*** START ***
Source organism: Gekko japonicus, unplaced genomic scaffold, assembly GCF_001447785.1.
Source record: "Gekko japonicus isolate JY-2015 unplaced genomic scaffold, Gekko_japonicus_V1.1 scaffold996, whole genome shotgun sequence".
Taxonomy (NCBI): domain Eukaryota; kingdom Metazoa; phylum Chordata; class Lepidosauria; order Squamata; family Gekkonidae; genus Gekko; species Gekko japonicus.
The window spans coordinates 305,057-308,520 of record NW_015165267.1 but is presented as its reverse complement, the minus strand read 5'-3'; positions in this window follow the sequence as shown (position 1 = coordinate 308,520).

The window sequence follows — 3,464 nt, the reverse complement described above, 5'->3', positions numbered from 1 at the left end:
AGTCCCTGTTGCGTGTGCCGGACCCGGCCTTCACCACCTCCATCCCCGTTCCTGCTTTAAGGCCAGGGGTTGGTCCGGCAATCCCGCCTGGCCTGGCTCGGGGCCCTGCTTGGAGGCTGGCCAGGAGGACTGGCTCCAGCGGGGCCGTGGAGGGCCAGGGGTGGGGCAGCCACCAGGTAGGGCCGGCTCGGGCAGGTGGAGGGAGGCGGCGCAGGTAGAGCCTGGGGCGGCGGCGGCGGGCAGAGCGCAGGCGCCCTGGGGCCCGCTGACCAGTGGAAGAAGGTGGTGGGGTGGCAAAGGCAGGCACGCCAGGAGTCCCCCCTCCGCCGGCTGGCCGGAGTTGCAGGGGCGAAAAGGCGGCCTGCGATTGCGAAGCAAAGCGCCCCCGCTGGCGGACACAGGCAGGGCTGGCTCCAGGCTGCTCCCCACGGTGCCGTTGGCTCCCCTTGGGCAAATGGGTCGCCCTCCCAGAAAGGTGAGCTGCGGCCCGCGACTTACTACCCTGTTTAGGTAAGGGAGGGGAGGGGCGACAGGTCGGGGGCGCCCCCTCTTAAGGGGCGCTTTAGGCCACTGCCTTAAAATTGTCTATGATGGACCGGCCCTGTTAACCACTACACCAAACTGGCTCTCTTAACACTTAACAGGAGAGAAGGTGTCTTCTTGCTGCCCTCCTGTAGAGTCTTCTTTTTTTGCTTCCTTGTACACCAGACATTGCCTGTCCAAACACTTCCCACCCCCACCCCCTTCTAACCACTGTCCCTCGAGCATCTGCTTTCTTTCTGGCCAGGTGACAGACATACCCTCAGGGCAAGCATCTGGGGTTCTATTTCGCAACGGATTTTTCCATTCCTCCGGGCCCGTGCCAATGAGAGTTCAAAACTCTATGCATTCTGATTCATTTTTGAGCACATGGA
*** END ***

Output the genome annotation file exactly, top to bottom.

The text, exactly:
Source organism: Gekko japonicus, unplaced genomic scaffold, assembly GCF_001447785.1.
Source record: "Gekko japonicus isolate JY-2015 unplaced genomic scaffold, Gekko_japonicus_V1.1 scaffold996, whole genome shotgun sequence".
Taxonomy (NCBI): domain Eukaryota; kingdom Metazoa; phylum Chordata; class Lepidosauria; order Squamata; family Gekkonidae; genus Gekko; species Gekko japonicus.
The window spans coordinates 305,057-308,520 of record NW_015165267.1 but is presented as its reverse complement, the minus strand read 5'-3'; positions in this window follow the sequence as shown (position 1 = coordinate 308,520).

The window sequence follows — 3,464 nt, the reverse complement described above, 5'->3', positions numbered from 1 at the left end:
AGTCCCTGTTGCGTGTGCCGGACCCGGCCTTCACCACCTCCATCCCCGTTCCTGCTTTAAGGCCAGGGGTTGGTCCGGCAATCCCGCCTGGCCTGGCTCGGGGCCCTGCTTGGAGGCTGGCCAGGAGGACTGGCTCCAGCGGGGCCGTGGAGGGCCAGGGGTGGGGCAGCCACCAGGTAGGGCCGGCTCGGGCAGGTGGAGGGAGGCGGCGCAGGTAGAGCCTGGGGCGGCGGCGGCGGGCAGAGCGCAGGCGCCCTGGGGCCCGCTGACCAGTGGAAGAAGGTGGTGGGGTGGCAAAGGCAGGCACGCCAGGAGTCCCCCCTCCGCCGGCTGGCCGGAGTTGCAGGGGCGAAAAGGCGGCCTGCGATTGCGAAGCAAAGCGCCCCCGCTGGCGGACACAGGCAGGGCTGGCTCCAGGCTGCTCCCCACGGTGCCGTTGGCTCCCCTTGGGCAAATGGGTCGCCCTCCCAGAAAGGTGAGCTGCGGCCCGCGACTTACTACCCTGTTTAGGTAAGGGAGGGGAGGGGCGACAGGTCGGGGGCGCCCCCTCTTAAGGGGCGCTTTAGGCCACTGCCTTAAAATTGTCTATGATGGACCGGCCCTGTTAACCACTACACCAAACTGGCTCTCTTAACACTTAACAGGAGAGAAGGTGTCTTCTTGCTGCCCTCCTGTAGAGTCTTCTTTTTTTGCTTCCTTGTACACCAGACATTGCCTGTCCAAACACTTCCCACCCCCACCCCCTTCTAACCACTGTCCCTCGAGCATCTGCTTTCTTTCTGGCCAGGTGACAGACATACCCTCAGGGCAAGCATCTGGGGTTCTATTTCGCAACGGATTTTTCCATTCCTCCGGGCCCGTGCCAATGAGAGTTCAAAACTCTATGCATTCTGATTCATTTTTGAGCACATGGA